The piece measures approximately twenty meters in length, and the narrative is chronicled in five chapters that span from the 1970s to the present, with one large painting per decade. The paintings are inserted into a wooden construction (built by the artist’s brothers) that also holds an archive of the many lawsuits the family has been involved in. Visitors are invited to browse among the binders, which include thousands of documents.
Sami life and Sami culture have been struck hard by colonization and racist abuse. The spreading of racial biological theories in the first decades of the 20th century not only spurred the oppression of Sami culture but also helped to legitimize the appropriation of land and natural resources. In Sunna’s art, this chapter in Swedish history forms the background of more recent conflicts, with roots in the 1971 Reindeer Husbandry Act and how it came to be interpreted – conflicts conflicts that have brutally marked the artist’s entire childhood.
In short, the Sunna family considered it unreasonable that they were forced to care for landowners’ reindeer without commensurate compensation, in exchange only for the right to graze the landowner’s property. So they protested loudly. After many protracted conflicts, Sami villages came to be pitted against one another, herding rights were revoked, the family experienced severe harassment, and their reindeer were forcibly relocated.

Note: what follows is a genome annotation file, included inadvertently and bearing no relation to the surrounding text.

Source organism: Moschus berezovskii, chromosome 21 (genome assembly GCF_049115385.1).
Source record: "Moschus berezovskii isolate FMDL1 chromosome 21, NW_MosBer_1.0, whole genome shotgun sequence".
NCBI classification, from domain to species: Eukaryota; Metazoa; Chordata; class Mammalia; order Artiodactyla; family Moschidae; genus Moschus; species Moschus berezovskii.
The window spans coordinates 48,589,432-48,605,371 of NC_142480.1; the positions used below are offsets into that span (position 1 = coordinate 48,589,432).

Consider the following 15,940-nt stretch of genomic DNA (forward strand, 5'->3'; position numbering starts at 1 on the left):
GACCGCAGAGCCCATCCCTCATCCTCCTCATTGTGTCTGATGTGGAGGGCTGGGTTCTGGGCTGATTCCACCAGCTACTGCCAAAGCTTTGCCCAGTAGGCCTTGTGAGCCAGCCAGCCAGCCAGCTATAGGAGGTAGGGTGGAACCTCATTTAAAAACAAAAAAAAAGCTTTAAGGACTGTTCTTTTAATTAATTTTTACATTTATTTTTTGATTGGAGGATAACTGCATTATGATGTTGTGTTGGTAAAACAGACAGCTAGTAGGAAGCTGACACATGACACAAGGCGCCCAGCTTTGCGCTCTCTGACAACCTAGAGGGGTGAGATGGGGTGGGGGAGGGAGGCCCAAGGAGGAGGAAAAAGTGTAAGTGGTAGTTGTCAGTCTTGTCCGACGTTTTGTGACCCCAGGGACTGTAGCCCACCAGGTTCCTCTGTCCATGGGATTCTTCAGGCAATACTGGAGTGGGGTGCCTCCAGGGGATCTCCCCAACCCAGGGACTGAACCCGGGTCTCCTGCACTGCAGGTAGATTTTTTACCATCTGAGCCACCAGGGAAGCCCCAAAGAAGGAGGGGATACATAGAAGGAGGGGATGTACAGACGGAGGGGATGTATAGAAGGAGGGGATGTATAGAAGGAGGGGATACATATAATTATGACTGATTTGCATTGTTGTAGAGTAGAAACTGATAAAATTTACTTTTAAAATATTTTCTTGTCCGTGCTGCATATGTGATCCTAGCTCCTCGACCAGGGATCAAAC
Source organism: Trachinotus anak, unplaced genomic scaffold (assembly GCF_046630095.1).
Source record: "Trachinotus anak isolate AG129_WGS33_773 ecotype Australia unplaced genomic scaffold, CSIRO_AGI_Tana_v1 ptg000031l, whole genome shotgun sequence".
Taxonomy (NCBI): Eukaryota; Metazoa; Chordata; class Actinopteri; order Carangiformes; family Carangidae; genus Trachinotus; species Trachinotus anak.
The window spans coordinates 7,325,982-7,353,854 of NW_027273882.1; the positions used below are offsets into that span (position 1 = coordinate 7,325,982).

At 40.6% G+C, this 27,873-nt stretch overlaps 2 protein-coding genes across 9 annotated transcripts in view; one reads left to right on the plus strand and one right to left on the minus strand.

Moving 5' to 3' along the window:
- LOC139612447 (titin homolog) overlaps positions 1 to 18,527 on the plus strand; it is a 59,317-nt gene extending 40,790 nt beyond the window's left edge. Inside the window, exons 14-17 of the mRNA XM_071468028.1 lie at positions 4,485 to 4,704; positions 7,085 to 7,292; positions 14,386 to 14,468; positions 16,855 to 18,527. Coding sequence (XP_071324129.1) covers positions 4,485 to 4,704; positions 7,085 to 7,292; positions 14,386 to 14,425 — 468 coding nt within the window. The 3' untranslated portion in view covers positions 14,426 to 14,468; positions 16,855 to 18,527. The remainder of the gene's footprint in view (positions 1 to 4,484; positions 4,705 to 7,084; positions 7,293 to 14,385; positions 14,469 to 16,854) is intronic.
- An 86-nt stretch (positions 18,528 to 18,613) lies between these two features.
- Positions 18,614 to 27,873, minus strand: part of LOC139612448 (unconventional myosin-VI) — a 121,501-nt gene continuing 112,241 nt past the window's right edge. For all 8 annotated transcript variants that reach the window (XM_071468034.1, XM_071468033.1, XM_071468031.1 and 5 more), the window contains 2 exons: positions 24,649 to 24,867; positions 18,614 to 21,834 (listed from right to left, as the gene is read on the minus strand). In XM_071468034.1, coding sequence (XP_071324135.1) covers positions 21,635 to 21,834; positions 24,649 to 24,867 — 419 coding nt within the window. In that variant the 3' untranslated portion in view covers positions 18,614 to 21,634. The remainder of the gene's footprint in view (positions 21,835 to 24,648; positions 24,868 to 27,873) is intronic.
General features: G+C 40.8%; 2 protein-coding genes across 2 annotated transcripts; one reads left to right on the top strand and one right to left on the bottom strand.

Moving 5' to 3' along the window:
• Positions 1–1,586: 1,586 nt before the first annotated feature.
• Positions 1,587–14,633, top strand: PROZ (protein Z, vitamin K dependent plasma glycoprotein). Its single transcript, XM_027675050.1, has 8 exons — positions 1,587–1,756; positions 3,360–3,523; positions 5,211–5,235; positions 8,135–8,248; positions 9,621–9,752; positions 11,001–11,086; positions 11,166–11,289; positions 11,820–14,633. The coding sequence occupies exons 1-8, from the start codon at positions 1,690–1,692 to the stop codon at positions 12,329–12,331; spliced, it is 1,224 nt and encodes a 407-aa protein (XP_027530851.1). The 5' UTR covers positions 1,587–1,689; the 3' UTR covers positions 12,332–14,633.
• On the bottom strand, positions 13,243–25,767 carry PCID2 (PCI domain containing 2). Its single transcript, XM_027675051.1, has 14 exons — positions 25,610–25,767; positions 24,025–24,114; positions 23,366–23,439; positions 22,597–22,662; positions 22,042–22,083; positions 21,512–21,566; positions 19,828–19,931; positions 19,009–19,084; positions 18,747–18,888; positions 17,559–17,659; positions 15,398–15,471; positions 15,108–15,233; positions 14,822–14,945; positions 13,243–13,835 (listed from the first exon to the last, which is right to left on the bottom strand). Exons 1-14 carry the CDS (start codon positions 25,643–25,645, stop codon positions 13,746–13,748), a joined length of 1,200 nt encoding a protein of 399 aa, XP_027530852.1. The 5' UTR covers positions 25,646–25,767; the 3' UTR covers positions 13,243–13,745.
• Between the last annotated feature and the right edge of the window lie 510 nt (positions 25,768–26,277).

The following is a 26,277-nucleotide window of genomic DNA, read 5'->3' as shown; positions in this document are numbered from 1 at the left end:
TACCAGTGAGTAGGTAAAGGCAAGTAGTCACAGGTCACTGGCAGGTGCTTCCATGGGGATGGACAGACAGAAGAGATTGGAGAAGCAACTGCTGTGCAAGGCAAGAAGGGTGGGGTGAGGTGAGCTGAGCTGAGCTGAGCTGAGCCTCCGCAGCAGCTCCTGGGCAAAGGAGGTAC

I remember how worried my mom was when my dad and his brothers were in the reindeer forest. She went around the house getting increasingly stressed the more time passed and they still hadn’t come home, worrying whether they would come home at all or be found shot. During the worst period, it was really that bad. (From the artist’s remarks on the painting Area Infected)
“Illegal Spirits of Sápmi” was exhibited for the first time during the Venice Biennale of 2022. The Nordic Pavilion had then been transformed into the Sami Pavilion, with Pauliina Feodoroff, Máret Ánne Sara, and Anders Sunna as participating artists. The project, which was undertaken at the behest of the Office for Contemporary Art Norway, highlighted in an innovative and powerful way the indigenous Sami culture and the land area of Sápmi, which spans across parts of the Nordic nation-states of Norway, Sweden, and Finland, as well as a fraction of Russia.
In 2022, “Illegal Spirits of Sápmi” was acquired for Moderna Museet’s permanent collection. In conjunction with the exhibition at Moderna Museet Malmö, there will be a program of lectures and conversations with invited guests.
Curator: Joa Ljungberg